As in other cohort cities, Community Solution Team (CST) leads met with Mayor Frank Jackson and his team to identify local priorities and goals where federal resources could bolster activities. Under the CST lead (Grace Kilbane from the US Department of Labor), jobs and economic and workforce development rose to the top of the SC2 list. Other priorities included neighborhood revitalization, transportation, municipal operations, and the reclamation of vacant properties. Cleveland’s CST included four full-time members from federal agencies including the Department of Labor, the Department of Housing and Urban Development (HUD), and the National Aeronautics and Space Administration (NASA).

Rounding out SC2’s capacity building, Cleveland had three SC2 fellows: one working on communications upgrades for the city’s economic development department’s website, another developing a database to facilitate more effective and strategic vacant property demolitions, and a third leading the transformation of the city’s land bank process for vacant property acquisition and disposition. The fellows also helped modify the city’s database and the website for the city’s land bank. The fellows’ work enhanced the city’s ability to track applications for redevelopment and reuse of land-banked properties through the disposition process.

SC2 has been helpful in advancing our neighborhood development, land banking, workforce training, and small business innovation initiatives. It has been a fresh approach by the federal government to work in partnership with local government. While we set policies at the local level, SC2 has been instrumental in helping us to implement the policies by streamlining the red tape.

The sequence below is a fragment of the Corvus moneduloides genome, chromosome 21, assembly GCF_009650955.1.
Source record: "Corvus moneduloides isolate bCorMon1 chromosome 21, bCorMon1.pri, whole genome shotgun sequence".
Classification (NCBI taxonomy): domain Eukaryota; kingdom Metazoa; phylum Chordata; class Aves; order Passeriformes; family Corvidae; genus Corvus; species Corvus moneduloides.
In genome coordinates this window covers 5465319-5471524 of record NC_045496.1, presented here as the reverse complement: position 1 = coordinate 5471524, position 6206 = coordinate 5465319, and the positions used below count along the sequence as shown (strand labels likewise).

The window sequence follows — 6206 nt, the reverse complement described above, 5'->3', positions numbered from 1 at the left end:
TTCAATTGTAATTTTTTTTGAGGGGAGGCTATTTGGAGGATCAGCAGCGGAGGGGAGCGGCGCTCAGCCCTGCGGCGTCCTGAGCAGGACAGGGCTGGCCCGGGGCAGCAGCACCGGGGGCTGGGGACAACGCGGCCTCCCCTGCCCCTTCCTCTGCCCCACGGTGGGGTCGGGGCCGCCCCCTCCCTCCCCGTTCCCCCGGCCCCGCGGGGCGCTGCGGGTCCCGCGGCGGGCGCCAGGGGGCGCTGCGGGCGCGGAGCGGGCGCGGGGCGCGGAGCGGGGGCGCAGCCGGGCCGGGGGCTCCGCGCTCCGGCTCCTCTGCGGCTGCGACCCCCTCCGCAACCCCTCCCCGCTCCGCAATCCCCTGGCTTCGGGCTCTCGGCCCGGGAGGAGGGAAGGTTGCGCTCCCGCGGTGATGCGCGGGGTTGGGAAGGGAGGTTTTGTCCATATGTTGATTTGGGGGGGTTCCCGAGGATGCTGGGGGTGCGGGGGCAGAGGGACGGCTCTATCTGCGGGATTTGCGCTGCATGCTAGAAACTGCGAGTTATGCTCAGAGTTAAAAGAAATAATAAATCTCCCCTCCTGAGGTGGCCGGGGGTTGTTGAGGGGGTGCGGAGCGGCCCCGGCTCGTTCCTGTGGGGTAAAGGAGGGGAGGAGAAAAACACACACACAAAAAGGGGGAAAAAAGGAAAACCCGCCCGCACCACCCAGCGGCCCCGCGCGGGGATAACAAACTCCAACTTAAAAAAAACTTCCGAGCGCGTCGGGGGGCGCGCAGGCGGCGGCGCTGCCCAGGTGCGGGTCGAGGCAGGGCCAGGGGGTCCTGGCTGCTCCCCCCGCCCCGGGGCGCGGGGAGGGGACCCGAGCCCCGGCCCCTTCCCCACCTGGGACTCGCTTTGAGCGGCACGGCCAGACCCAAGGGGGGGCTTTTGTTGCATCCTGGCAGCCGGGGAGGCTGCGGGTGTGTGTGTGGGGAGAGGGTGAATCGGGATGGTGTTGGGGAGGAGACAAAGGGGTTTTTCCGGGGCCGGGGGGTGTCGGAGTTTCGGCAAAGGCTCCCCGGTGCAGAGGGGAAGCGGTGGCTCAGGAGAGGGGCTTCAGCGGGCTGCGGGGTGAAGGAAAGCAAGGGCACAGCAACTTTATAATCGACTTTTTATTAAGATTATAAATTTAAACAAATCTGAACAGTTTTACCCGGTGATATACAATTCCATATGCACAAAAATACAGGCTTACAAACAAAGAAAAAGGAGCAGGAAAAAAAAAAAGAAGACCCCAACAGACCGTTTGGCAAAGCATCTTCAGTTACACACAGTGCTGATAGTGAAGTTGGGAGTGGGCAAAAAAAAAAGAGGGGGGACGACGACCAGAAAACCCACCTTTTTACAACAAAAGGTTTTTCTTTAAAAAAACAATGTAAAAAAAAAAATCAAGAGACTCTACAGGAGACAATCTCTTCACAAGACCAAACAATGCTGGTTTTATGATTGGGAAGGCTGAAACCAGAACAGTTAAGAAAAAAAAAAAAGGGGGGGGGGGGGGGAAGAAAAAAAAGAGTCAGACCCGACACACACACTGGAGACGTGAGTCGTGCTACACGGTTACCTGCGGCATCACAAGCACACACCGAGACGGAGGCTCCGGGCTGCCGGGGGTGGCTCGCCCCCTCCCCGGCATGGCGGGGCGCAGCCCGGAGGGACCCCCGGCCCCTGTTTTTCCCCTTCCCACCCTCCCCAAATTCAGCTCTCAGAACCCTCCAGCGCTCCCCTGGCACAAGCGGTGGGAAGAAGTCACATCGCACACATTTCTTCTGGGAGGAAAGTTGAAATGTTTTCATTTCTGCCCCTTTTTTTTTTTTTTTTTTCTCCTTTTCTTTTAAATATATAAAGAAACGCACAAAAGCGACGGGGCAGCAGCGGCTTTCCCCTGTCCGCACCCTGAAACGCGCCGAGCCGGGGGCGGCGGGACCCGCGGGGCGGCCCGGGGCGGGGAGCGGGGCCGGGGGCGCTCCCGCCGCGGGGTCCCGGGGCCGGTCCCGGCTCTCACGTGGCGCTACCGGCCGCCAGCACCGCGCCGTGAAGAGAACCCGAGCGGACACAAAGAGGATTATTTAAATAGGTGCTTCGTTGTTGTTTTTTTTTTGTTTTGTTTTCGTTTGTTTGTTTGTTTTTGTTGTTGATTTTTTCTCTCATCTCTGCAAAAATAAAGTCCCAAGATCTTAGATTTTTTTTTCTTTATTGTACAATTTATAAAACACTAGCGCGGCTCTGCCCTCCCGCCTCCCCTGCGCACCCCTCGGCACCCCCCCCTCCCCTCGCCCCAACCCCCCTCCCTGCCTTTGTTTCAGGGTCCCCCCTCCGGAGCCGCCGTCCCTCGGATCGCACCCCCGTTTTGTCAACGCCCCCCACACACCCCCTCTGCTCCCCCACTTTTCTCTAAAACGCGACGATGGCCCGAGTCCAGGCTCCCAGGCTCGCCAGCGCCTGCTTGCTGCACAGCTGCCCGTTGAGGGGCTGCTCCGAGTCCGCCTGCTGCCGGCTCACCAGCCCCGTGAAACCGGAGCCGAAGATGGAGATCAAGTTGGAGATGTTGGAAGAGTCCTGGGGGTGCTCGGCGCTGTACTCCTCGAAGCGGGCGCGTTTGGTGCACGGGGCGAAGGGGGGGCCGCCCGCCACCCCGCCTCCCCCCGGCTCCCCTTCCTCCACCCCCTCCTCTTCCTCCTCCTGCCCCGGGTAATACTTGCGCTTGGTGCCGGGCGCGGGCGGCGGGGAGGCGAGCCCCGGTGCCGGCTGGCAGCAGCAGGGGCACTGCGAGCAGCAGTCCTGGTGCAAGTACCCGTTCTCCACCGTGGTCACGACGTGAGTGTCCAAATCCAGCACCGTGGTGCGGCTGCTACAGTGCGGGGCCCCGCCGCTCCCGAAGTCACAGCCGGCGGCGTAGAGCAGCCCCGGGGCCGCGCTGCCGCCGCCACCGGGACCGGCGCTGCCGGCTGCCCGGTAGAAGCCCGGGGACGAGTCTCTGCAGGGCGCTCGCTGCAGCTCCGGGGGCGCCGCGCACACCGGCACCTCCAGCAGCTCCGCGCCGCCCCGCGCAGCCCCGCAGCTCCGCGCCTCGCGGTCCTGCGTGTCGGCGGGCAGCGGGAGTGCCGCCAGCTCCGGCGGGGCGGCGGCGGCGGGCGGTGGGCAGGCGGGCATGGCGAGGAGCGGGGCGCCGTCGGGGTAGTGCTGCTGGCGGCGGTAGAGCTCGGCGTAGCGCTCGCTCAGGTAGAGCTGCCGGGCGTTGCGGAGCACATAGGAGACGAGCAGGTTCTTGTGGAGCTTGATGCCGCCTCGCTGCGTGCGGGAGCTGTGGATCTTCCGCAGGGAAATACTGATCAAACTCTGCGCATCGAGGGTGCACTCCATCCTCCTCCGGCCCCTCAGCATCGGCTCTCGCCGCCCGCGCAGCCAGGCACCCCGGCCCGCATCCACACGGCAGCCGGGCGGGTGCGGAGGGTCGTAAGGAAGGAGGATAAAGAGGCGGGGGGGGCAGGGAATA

—Cleveland Mayor Frank G. Jackson3

Projects and Activities

The Cleveland CST and SC2 fellows engaged in various capacity-building and technical assistance activities to strengthen federal and local government relationships. In collaboration with the mayor’s identified priorities, the Cleveland SC2 engagements were designed to facilitate economic growth within constrained local governments, a key goal of SC2. These federal-local collaborations involved trainings, workshops, consultations, and concrete policy and development projects supported with guidance and assistance from the CSTs, federal agencies, and resources. Each activity helped build trust and establish stronger partnerships with and between the city and the federal government and provided the city additional short-term capacities. Below, we highlight a few projects and products from the SC2 initiative in Cleveland.